Medical services in Guinea are on alert after a man died from Lassa fever, health officials said on Thursday, with some 80 people being monitored for the deadly disease.
Lassa fever is caused by a haemorrhagic virus which belongs to the same family as Marburg and Ebola.
The virus was found in a 35-year-old man from the southwestern town of Kissidougou. He died on January 29 in Mamou, some 400 kilometres (250 miles) away, according to officials.
Kissidougou is where an outbreak of Ebola began in December 2013, leading to thousands of deaths in Guinea, Liberia and Sierra Leone.
"(We) have set to work to see if there are any hidden cases and to trace all the contacts" of the deceased man, said Sakoba Keita from the National Health Security Agency (ANSS).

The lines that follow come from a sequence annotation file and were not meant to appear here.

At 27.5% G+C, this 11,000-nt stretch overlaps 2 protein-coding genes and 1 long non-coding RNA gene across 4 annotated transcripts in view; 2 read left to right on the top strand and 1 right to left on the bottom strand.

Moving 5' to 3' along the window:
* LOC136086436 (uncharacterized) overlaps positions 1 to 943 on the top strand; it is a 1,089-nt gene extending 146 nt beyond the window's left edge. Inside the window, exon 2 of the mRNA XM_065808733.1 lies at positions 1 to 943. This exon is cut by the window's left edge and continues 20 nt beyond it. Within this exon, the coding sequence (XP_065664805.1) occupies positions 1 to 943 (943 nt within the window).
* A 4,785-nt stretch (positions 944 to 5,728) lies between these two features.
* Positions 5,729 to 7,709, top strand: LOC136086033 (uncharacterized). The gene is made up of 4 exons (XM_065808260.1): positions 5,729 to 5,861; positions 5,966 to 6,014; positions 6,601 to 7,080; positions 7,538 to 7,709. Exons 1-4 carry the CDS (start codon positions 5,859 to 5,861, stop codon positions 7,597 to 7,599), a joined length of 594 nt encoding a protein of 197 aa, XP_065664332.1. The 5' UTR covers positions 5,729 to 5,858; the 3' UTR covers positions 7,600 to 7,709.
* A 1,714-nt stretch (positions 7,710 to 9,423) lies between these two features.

Keita said it was not yet clear whether this was "an isolated case or an epidemic".
Around 80 people -- 30 in Kissidougou and 50 in Mamou -- are being monitored but none have so far shown any symptoms of the disease, Keita said.
Lassa takes its name from the town of that name in northern Nigeria where it was first identified in 1969.
The virus is spread through contact with food or household items contaminated with rats' urine or faeces, or after coming into direct contact with the bodily fluids of an infected person.
It can be prevented by enhanced hygiene and avoidance of all contact with rats.
Nearly four in five peple who become infected with the virus do not have symptoms of the disease, the World Health Organization (WHO) says on its website.
A Lassa outbreak in Nigeria last year left 171 dead, and a resurgence of the disease there last month killed 16, according to official figures.